The year 1967 becomes the temporal landmark for the beginning of an interracial nation. That year, the United States Supreme Court ruled state antimiscegenation laws unconstitutional in Loving v Virginia. In addition to outlawing interracial marriage, these restrictive laws had created a presumption of illegitimacy for historical claims of racial intermixture. Not all states had antimiscegenation laws, but the sting of restriction extended to other states to forge a collective forgetting of mixed race. Defenders of racial purity could depend on these laws to render interracial relationships illegitimate. Looking back to Loving as the official birth of Multiracial America reinforces the prevailing memory of racial separatism while further underscoring the illegitimacy of miscegenations past. By establishing racial freedom in marriage, Loving also sets a misleading context for the history of mixed race in America. Even though Loving instigates the open acceptance of interracialism, it unintentionally creates a collective memory that mixed race people and relationships did not exist before 1967. To imagine and realize a pre-1967 miscegenated America directly challenges the legal legitimacy of the racial reality that antimiscegenation law attempted to enforce. I approach this subject by examining contemporary claims of mixed race that are rooted in the past. This conflict usually entails opposing narratives: one venerating the involvement of a prominent historical figure as party to an interracial relationship; the other steadfastly holds that such claims are unfounded as specious. Placing miscegenation upon narratives and figures that are faintly characterized and understood as racially white turns private claims of mixed identity into public contemplations of interracial intimacy. To imagine historic figures as "Founding Fathers" of another sort destabilizes an implicit understanding of ingrained racial limitations.

Wells on The Rise of the Close Corporation and the Making of Corporate Law

The Rise of the Close Corporation and the Making of Corporation Law is a new article by Harwell Wells, Temple University Beasley School of Law. It is forthcoming in the Berkeley Business Law Journal (2008). Here's the abstract:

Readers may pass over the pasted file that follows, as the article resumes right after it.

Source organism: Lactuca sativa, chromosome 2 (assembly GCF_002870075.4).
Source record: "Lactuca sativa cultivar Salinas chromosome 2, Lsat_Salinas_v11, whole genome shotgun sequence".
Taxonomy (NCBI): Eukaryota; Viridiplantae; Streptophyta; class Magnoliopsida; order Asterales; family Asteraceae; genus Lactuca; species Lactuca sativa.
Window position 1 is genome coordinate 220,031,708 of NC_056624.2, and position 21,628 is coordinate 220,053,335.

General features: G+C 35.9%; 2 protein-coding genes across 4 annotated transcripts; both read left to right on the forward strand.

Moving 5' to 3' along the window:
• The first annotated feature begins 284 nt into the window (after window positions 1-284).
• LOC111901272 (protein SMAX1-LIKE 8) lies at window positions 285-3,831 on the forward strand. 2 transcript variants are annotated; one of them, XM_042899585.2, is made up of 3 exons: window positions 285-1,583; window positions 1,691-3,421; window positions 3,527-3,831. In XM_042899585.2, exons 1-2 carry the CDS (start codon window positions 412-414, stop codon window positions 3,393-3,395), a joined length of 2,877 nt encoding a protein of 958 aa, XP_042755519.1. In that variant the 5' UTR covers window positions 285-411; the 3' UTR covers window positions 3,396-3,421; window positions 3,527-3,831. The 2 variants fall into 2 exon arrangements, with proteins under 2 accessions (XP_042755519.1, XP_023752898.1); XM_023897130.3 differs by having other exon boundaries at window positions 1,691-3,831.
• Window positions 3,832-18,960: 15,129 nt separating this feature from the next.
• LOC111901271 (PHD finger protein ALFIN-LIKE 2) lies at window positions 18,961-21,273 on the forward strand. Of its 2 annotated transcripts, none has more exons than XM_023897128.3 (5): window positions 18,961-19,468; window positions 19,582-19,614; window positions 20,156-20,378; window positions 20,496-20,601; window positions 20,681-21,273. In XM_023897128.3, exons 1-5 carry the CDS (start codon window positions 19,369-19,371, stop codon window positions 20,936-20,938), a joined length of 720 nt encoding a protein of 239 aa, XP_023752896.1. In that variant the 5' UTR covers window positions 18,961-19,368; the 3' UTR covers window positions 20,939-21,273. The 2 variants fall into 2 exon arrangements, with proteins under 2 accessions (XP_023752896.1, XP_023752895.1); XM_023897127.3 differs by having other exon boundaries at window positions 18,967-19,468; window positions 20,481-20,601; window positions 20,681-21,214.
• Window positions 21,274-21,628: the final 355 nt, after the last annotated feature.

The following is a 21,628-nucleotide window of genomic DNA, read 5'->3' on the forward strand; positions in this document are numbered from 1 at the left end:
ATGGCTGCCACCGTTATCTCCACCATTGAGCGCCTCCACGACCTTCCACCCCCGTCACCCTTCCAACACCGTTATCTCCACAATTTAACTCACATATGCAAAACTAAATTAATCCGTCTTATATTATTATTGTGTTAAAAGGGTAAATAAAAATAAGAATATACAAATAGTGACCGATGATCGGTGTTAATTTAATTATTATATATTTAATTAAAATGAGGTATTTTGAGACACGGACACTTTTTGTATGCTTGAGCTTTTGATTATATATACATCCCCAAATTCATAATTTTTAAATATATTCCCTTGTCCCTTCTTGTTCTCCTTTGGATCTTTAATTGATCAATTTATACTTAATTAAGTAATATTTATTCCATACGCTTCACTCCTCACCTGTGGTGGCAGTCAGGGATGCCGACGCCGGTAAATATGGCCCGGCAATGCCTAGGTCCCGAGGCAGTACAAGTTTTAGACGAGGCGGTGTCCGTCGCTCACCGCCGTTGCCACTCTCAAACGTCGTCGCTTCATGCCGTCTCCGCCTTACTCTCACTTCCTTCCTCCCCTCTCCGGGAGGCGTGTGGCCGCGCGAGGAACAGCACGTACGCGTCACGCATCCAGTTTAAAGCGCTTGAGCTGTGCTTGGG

Who makes corporation law? The study of corporation lawmaking has been a lively area in recent years, but scholars have limited their studies by focusing on only one kind of corporation law, the law of the public corporation. This article takes a new approach to the question through a legal historical case study of the law of the close corporation. Corporation statutes in the first half of the twentieth century were crafted by legislatures to fit public, not close, corporations. Close corporation participants found the standard-issue mechanisms provided by these statutes unsatisfactory, however, and sought instead to organize their firms through private agreements among themselves. Such agreements were common, but courts would void them if they diverged too far from corporation law's statutory norms. This created a process in which close corporations adopted, and judges later approved (or disapproved) a range of agreements and arrangements designed to privately order the close corporation; in the end, this incremental back-and-forth produced a common law of close corporations. Only after the development of a common law of close corporations did legislators change corporation statutes to further legitimize close corporations' special agreements. This account challenges our understandings of how corporate law is made, for it shows that close corporation law was made not only by legislators, courts, and interest groups, but by close corporation participants themselves. This Article thus not only illuminates understudied areas of corporation law and legal history, it provides us a new account of the production of a vital area of modern American law.